9. Give us an idea of your daily food intake. I wish I could say I mostly ate Korean food, but unfortunately that would be a lie. When you’re cycling close to 100km a day, time becomes a scarce commodity, and stopping to eat at a restaurant a luxury I could not always afford. So I mostly ate convenience store food while on the road. And then when I finally reached my destination, most of the time I was too tired to go looking for a good place to eat, so I most nights I dined on either McDonalds or Lotteria… Which is why I haven’t lost much weight during my trip.
10. Do you use music? What’s your perfect playlist? In Seoul, I fancy myself a bit of a DJ, so music is a big component of my daily ride. I have about 10 mixes that I put together myself, all house music. Deep house for the chilled out ride, hard house for when I need to light a fire under my ass, and electro for the long ride.
11. Are you going to keep cycling back home? I hope to keep cycling around the world, and I would love to do Africa at some point. However the landscape and infrastructure is completely different to Korea and a lot of research and planning would be needed for that type of ride.
12. Has the trip changed your view of Korea and Korean people? If anything, it’s cemented my love for Korea. As soon as you get out of the main cities, the Koreans you meet are the friendliest most helpful people you’ll ever meet. The love and pride they have for their country was the biggest thing I noticed on this trip. Everywhere I went, I was met with words of cheer and encouragement for what I was doing, and countless stories and suggestions of things I had to include and see along the way. Not to mention the discounts and freebies I collected from cycling enthusiasts.
My 101 list is always in the back of my mind and over the last week I managed to tick another task off my list.
A few years ago I attended a Bicycle Festival in East London, where I played around with creating bracelets from old bicycle inner tubes.
I decided (quite late) that I wanted to give it a go at Korea Burn this year. So with 3 days to spare I bought 70,000 won’s worth of jewellery paraphernalia from a shop downtown, and collected as many old inner tubes from my local bike shops as possible. They’re all quite stingy with their old tubes, since Koreans already know a lot about recycling and using things to their maximum potential. (That said, they definitely produce waaaaay more plastic than is necessary).
I made a pair of feather-skull earrings and started on a bracelet but it was quite hard using cutting boards on the beach instead of a table so after a while I gave up and got back to tanning, swimming and partying. I initially used fabric paint on the tubes but it’s better to use nail varnish!
We were on the home stretch with 95km and only two hills remaining. After this, the route is flat all the way to the Nakdonggang Certification Centre. We started from Namji (p.40) and rode in the misty morning for a while. We really lucked out with the weather- our only hot day was Day 4. Day 5 was cloudy and cool all day- perfect cycling weather. We finished our day around 15:00!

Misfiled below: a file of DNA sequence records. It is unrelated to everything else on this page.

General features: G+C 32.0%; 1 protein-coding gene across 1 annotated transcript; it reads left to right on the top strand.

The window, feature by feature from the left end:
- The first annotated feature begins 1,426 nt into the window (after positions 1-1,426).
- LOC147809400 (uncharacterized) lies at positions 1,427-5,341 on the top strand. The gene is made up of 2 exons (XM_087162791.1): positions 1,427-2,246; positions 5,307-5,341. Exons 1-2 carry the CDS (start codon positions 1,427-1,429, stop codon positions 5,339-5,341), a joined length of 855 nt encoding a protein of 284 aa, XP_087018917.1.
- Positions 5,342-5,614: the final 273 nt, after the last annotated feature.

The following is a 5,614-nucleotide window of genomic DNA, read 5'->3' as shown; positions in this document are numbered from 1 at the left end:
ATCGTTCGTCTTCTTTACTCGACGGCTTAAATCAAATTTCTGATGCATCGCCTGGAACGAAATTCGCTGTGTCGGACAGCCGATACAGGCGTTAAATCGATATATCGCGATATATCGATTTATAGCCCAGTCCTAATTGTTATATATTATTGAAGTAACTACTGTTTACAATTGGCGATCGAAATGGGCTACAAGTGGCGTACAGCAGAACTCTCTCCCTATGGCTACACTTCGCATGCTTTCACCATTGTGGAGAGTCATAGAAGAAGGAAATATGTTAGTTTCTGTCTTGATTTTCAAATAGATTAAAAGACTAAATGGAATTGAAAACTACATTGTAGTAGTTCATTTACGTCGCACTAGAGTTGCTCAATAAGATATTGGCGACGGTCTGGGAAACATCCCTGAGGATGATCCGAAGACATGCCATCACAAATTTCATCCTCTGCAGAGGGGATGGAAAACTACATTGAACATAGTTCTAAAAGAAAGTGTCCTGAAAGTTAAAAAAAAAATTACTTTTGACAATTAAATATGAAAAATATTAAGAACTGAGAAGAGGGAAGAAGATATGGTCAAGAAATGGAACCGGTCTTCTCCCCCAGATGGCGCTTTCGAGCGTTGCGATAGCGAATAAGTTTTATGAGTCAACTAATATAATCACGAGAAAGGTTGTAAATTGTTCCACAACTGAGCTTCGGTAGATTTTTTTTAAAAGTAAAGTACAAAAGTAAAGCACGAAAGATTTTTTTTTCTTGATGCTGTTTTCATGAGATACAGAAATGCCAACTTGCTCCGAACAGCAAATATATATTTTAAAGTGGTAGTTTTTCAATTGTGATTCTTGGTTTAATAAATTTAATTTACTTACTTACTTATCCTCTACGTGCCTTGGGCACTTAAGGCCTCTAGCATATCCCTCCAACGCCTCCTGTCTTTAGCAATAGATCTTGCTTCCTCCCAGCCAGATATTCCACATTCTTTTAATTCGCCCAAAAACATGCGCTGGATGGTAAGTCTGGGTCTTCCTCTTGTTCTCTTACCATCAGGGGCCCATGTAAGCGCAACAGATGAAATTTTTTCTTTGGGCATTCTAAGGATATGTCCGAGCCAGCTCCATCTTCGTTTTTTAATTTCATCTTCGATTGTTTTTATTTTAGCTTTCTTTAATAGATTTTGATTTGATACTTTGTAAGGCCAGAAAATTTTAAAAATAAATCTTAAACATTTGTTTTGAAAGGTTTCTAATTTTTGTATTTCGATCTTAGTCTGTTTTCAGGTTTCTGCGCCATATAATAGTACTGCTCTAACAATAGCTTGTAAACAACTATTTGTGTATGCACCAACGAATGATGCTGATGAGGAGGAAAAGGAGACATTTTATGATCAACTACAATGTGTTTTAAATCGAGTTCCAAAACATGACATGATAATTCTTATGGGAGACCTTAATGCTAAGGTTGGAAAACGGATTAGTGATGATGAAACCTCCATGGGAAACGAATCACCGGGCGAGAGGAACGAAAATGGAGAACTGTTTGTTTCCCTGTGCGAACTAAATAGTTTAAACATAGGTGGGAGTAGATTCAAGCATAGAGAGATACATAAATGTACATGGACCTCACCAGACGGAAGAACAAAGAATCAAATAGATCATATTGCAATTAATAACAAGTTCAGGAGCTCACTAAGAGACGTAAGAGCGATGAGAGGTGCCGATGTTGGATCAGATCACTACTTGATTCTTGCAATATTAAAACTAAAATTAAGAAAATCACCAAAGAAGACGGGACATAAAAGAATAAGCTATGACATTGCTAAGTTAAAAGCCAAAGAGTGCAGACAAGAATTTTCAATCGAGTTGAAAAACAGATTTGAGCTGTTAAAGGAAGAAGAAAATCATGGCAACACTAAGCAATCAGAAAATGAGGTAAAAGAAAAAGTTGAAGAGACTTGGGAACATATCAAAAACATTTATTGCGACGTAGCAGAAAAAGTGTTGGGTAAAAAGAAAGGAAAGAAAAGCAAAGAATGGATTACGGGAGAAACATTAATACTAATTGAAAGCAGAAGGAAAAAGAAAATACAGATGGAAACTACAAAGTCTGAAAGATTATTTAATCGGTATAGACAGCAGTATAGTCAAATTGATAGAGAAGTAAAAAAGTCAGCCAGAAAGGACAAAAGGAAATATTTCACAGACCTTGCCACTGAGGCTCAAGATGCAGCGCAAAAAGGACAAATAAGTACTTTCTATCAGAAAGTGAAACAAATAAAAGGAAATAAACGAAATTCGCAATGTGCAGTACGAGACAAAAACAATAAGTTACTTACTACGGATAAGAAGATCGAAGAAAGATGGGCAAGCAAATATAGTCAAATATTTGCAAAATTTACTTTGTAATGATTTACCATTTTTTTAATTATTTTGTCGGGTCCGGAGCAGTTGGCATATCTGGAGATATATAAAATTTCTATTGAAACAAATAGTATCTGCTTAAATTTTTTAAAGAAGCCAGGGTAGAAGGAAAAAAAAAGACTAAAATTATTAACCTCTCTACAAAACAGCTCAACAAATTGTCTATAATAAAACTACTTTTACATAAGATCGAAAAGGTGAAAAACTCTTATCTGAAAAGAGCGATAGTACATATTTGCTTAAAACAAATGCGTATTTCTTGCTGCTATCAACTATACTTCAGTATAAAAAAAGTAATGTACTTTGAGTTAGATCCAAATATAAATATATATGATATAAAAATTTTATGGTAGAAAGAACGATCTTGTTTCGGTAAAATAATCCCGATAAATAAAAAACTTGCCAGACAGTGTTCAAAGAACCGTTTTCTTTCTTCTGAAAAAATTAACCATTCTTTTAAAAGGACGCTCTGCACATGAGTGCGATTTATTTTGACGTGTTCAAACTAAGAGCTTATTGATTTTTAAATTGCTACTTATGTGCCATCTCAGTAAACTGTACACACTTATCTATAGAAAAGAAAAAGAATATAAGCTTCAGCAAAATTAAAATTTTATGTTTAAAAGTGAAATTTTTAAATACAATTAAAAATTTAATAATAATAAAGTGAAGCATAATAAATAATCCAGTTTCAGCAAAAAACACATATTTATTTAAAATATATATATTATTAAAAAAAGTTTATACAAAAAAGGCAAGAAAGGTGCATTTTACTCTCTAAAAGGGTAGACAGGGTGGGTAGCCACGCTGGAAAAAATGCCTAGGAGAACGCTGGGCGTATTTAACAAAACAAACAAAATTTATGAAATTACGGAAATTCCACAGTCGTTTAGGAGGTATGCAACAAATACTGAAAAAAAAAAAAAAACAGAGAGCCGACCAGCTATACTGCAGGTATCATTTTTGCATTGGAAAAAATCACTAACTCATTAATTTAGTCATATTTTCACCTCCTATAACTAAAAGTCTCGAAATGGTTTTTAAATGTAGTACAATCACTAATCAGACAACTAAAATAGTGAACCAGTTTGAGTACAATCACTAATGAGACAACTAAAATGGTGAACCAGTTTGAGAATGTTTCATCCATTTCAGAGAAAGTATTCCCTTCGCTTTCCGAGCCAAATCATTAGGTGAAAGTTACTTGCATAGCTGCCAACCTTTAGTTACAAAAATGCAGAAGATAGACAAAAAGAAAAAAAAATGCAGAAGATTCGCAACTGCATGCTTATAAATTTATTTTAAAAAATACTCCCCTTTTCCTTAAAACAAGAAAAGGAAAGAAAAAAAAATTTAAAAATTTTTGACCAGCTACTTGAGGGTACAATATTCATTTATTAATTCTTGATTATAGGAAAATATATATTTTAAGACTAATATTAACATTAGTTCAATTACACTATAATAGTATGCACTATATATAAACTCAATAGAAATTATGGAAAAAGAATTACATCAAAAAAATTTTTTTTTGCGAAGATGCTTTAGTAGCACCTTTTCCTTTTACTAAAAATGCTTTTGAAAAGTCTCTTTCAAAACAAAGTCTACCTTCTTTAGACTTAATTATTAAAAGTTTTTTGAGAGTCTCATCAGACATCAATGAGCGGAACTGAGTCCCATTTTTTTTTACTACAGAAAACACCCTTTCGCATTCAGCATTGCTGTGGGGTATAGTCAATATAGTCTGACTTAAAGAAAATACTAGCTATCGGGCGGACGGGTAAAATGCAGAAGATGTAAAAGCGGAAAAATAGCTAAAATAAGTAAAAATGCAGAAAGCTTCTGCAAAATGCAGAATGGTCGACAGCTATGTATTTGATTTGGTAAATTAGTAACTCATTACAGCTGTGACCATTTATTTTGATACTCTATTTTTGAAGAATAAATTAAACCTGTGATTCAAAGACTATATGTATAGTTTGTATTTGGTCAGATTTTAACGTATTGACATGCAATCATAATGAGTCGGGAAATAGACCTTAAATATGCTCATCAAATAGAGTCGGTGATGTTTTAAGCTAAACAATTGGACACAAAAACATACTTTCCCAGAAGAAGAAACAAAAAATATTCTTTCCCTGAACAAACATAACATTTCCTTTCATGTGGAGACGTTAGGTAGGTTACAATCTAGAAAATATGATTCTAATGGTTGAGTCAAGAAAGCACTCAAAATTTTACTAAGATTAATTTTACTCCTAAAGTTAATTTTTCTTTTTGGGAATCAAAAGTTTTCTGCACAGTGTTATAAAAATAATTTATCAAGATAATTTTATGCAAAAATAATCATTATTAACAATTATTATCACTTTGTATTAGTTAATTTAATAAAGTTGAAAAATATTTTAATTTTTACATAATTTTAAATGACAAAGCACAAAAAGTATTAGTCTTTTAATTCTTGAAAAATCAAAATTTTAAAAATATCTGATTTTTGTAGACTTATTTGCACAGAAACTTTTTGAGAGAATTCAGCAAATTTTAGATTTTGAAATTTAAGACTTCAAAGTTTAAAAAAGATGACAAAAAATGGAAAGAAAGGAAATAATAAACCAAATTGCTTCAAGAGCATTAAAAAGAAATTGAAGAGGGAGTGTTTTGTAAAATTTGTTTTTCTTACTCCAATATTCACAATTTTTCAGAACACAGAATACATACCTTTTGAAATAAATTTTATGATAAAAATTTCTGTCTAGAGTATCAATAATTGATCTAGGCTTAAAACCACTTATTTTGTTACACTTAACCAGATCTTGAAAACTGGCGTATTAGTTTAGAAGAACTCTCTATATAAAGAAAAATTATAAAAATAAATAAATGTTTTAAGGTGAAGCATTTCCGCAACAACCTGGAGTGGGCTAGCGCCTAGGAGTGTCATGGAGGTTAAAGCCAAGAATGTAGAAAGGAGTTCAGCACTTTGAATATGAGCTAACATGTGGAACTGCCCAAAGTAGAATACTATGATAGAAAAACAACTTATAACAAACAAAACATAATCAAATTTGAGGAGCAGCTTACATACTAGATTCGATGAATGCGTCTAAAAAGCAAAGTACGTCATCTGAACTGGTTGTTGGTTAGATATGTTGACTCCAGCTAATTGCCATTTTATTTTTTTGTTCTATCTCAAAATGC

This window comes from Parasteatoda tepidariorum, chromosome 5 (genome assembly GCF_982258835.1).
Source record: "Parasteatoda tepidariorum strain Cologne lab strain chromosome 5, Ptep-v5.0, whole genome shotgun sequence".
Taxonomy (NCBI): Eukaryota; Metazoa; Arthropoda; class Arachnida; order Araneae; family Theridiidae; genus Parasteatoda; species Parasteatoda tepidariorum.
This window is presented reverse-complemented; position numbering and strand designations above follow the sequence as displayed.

My favourite part of the morning ride was Yudeung-ri, in Changwon-si (p.45). The village houses and walls have all been decorated with bike and farm themed murals- I found it a very welcoming sight! After Yudeung-ri you will have a steep hill to wake you up and another smaller but noticeable hill just before you enter the outskirts of Yangsan.
Note: there is one section where all the signs tell you to cross over a bridge (the Susandaegyo if I remember correctly) and I remember we were confused by it in 2013 too. Last year we ended up following a Korean over the bridge and had to do a huge hill. This time, we rode along the river, ignoring at least 5 official 4 River signs saying TURN BACK, MAKE A U-TURN!!!! and guess what? We were fine. Yeah, we still had to do a hill but it was MUCH smaller than the alternate route.
After this it’s sweet cruising at a great pace until you enter the outskirts of Busan. The bike path will be MUCH busier here so beware of pedestrians, dogs, kids on bicycles and rollerblades.
Once you get to the Nakdonggang Hagutduk CC you have a few things to do. First, celebrate, high five and hug each other! It feels so good to finish. Take lots of photos, pose with the Koreans who will no doubt ask you to and THEN make your way to the Certification Center Building. You need to fill in a form with your details and present your passport at the desk for processing. They gave us silver route completion stickers for the Hangang, Namhangang, Saejae and Nakdonggang (even though we left out Andong! Apparently they give you the sticker even if you have one stamp missing), as well as the golden Cross Country Road sticker. I got my completion medal 2 weeks after completing the journey, which is pretty impressive.
Once you’ve done your admin and had a beer or lunch, head to Sinpyeong Subway Station (Line 1- orange). This will take you all the way to Nopo Station which is also the bus terminal for many cities, including Pohang. I’ll refer you to Marie Eksteen’s great blog for further transport details.